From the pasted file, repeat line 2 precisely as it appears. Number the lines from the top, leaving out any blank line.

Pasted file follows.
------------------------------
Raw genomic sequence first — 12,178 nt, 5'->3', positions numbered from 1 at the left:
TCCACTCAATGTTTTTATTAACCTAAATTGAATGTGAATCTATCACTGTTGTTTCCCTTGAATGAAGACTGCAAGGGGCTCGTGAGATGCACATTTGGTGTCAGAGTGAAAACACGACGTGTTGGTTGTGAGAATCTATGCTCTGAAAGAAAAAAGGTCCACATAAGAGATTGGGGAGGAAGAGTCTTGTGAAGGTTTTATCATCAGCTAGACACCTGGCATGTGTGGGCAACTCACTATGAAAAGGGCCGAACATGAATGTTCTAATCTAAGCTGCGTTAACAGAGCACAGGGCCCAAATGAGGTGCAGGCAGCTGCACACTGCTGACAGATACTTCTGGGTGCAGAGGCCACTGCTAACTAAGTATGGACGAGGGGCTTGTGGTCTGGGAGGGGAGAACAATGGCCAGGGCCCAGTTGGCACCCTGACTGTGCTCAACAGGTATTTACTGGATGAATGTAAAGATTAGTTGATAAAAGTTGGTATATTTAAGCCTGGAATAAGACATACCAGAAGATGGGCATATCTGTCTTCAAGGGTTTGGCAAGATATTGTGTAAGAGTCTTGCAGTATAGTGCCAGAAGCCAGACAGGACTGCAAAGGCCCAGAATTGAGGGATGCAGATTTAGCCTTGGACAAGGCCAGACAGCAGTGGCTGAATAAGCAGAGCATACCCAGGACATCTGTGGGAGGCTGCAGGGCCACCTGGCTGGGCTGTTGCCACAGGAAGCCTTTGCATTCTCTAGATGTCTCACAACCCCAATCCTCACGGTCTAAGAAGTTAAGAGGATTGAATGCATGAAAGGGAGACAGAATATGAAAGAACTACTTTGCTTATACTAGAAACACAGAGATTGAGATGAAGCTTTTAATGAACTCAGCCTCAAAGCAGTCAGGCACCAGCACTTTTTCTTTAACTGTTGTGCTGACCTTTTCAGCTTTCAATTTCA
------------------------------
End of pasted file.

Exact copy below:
TCCACTCAATGTTTTTATTAACCTAAATTGAATGTGAATCTATCACTGTTGTTTCCCTTGAATGAAGACTGCAAGGGGCTCGTGAGATGCACATTTGGTGTCAGAGTGAAAACACGACGTGTTGGTTGTGAGAATCTATGCTCTGAAAGAAAAAAGGTCCACATAAGAGATTGGGGAGGAAGAGTCTTGTGAAGGTTTTATCATCAGCTAGACACCTGGCATGTGTGGGCAACTCACTATGAAAAGGGCCGAACATGAATGTTCTAATCTAAGCTGCGTTAACAGAGCACAGGGCCCAAATGAGGTGCAGGCAGCTGCACACTGCTGACAGATACTTCTGGGTGCAGAGGCCACTGCTAACTAAGTATGGACGAGGGGCTTGTGGTCTGGGAGGGGAGAACAATGGCCAGGGCCCAGTTGGCACCCTGACTGTGCTCAACAGGTATTTACTGGATGAATGTAAAGATTAGTTGATAAAAGTTGGTATATTTAAGCCTGGAATAAGACATACCAGAAGATGGGCATATCTGTCTTCAAGGGTTTGGCAAGATATTGTGTAAGAGTCTTGCAGTATAGTGCCAGAAGCCAGACAGGACTGCAAAGGCCCAGAATTGAGGGATGCAGATTTAGCCTTGGACAAGGCCAGACAGCAGTGGCTGAATAAGCAGAGCATACCCAGGACATCTGTGGGAGGCTGCAGGGCCACCTGGCTGGGCTGTTGCCACAGGAAGCCTTTGCATTCTCTAGATGTCTCACAACCCCAATCCTCACGGTCTAAGAAGTTAAGAGGATTGAATGCATGAAAGGGAGACAGAATATGAAAGAACTACTTTGCTTATACTAGAAACACAGAGATTGAGATGAAGCTTTTAATGAACTCAGCCTCAAAGCAGTCAGGCACCAGCACTTTTTCTTTAACTGTTGTGCTGACCTTTTCAGCTTTCAATTTCA